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Maharahstra IMA slams government for low Covid treatment rates

Rahul Wadke Mumbai | Updated on September 14, 2020 Published on September 14, 2020

Member-doctors will surrender licences in protest, association to seek legal recourse

Members of Maharashtra unit of the Indian Medical Association (IMA) who are running their own hospitals, have from Tuesday onwards decided to surrender their licences to the State government as they find running operations financially unviable due to the current rates of Covid treatment, fixed by the State Government.

Pankaj Bhandarkar, Secretary of IMA (Maharashtra), said that apathy from bureaucrats coupled with unaffordable rates forced by the State government has led to a skyrocketing of expenses for the small and medium-sized private hospitals.

The Maharashtra government ‘unilaterally’ came out with the new rates on August 31 and made the previous rates more stringent. The IMA protested this notification in an emergency State council meeting on September 4 and commenced its agitation, Bhandarkar said.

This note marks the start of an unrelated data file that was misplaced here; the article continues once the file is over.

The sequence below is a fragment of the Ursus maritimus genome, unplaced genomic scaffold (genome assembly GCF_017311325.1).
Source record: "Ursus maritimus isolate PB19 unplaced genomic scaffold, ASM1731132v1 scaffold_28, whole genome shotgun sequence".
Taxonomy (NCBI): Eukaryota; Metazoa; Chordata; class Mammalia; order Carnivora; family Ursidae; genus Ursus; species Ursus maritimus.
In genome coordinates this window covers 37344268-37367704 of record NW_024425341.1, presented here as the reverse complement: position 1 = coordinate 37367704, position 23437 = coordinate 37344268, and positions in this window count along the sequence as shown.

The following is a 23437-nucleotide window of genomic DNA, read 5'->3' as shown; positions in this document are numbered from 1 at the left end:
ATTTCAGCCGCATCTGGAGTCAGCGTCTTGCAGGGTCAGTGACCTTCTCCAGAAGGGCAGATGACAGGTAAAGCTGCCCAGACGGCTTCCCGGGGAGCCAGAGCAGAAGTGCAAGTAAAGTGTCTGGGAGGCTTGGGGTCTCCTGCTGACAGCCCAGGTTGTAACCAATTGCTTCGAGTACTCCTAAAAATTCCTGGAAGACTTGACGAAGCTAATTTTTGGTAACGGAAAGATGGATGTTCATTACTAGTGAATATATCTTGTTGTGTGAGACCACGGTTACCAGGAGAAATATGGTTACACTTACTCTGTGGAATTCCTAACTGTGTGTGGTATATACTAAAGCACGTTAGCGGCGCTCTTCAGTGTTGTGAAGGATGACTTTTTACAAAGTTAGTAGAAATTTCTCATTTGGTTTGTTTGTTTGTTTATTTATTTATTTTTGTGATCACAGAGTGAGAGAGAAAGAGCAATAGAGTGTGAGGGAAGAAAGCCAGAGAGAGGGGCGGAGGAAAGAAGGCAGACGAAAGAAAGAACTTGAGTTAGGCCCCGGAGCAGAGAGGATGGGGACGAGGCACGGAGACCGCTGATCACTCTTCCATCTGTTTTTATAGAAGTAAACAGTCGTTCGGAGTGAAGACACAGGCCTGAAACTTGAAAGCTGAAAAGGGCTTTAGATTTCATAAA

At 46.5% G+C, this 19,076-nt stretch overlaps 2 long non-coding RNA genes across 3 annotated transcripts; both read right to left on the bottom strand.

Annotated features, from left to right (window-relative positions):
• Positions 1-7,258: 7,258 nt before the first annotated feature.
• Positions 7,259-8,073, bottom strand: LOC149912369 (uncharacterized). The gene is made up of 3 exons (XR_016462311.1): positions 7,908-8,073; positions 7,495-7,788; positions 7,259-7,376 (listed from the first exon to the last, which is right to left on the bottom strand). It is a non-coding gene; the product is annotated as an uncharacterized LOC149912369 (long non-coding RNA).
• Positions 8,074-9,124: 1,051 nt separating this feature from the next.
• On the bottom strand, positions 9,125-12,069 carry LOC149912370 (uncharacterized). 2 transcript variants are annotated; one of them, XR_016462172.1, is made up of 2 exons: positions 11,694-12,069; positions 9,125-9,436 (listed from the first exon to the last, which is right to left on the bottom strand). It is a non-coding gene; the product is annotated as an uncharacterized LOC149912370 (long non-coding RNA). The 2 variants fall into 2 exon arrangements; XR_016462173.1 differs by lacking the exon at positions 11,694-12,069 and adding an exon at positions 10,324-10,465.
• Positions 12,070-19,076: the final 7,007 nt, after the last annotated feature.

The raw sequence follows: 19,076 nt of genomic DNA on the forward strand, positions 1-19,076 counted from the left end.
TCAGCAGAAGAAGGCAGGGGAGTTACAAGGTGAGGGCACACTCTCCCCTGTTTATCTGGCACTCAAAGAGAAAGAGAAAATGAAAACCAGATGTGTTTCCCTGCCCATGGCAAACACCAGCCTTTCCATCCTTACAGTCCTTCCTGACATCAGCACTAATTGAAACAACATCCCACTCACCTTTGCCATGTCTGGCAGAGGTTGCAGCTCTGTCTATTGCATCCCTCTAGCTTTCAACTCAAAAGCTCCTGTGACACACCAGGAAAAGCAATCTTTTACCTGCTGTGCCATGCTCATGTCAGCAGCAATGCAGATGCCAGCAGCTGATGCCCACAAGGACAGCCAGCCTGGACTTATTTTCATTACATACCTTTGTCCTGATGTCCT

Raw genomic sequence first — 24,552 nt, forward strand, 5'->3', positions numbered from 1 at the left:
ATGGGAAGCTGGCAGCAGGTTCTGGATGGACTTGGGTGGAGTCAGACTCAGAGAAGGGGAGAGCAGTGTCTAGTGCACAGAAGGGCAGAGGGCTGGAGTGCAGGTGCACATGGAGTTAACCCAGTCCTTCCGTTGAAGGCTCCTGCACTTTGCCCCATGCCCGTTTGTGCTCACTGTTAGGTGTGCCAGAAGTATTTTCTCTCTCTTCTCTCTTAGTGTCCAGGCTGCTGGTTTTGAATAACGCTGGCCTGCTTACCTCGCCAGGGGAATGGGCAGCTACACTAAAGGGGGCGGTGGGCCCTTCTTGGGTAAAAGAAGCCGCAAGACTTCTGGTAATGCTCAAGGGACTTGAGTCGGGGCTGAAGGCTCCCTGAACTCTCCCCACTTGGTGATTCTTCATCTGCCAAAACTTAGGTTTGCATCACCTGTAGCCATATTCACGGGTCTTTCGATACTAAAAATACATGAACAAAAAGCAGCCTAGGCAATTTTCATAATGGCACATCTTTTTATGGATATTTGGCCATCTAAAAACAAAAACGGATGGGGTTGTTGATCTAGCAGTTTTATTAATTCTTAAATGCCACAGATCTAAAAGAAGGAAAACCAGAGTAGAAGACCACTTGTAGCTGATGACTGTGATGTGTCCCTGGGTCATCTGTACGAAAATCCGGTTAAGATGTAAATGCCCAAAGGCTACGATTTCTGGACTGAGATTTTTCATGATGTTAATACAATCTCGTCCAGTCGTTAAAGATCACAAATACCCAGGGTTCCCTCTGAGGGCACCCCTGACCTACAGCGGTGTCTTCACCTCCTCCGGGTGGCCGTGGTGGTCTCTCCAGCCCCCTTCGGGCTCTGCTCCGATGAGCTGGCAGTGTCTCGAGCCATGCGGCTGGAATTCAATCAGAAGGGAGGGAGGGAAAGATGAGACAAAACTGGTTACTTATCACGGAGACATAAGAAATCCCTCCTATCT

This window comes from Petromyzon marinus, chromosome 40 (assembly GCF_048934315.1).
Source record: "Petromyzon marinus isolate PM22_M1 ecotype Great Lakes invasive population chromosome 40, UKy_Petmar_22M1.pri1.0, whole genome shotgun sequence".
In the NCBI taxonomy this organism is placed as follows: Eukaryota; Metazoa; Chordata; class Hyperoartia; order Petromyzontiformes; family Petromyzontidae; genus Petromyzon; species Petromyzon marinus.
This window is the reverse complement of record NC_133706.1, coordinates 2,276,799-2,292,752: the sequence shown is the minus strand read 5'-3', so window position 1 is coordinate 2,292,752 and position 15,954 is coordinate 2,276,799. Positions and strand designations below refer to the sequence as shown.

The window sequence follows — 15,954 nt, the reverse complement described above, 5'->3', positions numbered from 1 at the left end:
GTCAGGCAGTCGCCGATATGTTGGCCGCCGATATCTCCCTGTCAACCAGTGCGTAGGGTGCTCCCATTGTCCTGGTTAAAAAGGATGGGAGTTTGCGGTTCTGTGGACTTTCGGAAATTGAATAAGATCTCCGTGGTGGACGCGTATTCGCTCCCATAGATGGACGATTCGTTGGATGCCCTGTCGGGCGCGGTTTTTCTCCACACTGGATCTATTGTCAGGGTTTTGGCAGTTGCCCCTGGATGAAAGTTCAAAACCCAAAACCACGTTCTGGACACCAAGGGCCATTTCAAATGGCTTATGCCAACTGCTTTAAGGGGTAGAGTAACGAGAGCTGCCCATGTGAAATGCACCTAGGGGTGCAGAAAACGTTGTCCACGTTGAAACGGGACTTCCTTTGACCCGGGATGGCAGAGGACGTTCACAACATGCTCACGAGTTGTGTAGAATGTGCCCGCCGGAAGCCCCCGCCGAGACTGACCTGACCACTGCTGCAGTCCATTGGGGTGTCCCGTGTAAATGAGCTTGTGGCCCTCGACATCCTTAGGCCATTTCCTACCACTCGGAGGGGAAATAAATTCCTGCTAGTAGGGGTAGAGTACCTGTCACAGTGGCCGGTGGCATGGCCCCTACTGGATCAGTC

IMA (Maharashtra) with its 45,000 members is a voluntary organisation of doctors. These Allopathic doctors are at the forefront of the fight against Covid pandemic.

Avinash Bhondwe, President of IMA (Maharashtra), said that the organisation will also approach the Bombay High Court this week with a petition challenging the State Government order, which has capped the treatment rates of Covid patients in the hospitals. It will also challenge the order under the Epidemic Act.

He said that the petition will question the State government’s right to fix the rate for any profession, even under the Epidemic Act. It will bring to the notice of the Court that the rates have been fixed without discussing with the IMA. In the neighbouring States of Gujarat, Andhra Pradesh and Karnataka, the per day room rates and oxygen bed rates are much higher in private hospitals. “In Maharashtra, the rates of milk and sugarcane are fixed only after consulting with farmers and other stakeholders, then why doctors were kept out of the consultation process for treatment rates?” he asked.

Bhondwe added that the per kg cost of disposing of biomedical waste has increased by three times; additionally, the hospitals have to pay another ₹17,000 as transportation charges, which is unjust.

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Published on September 14, 2020
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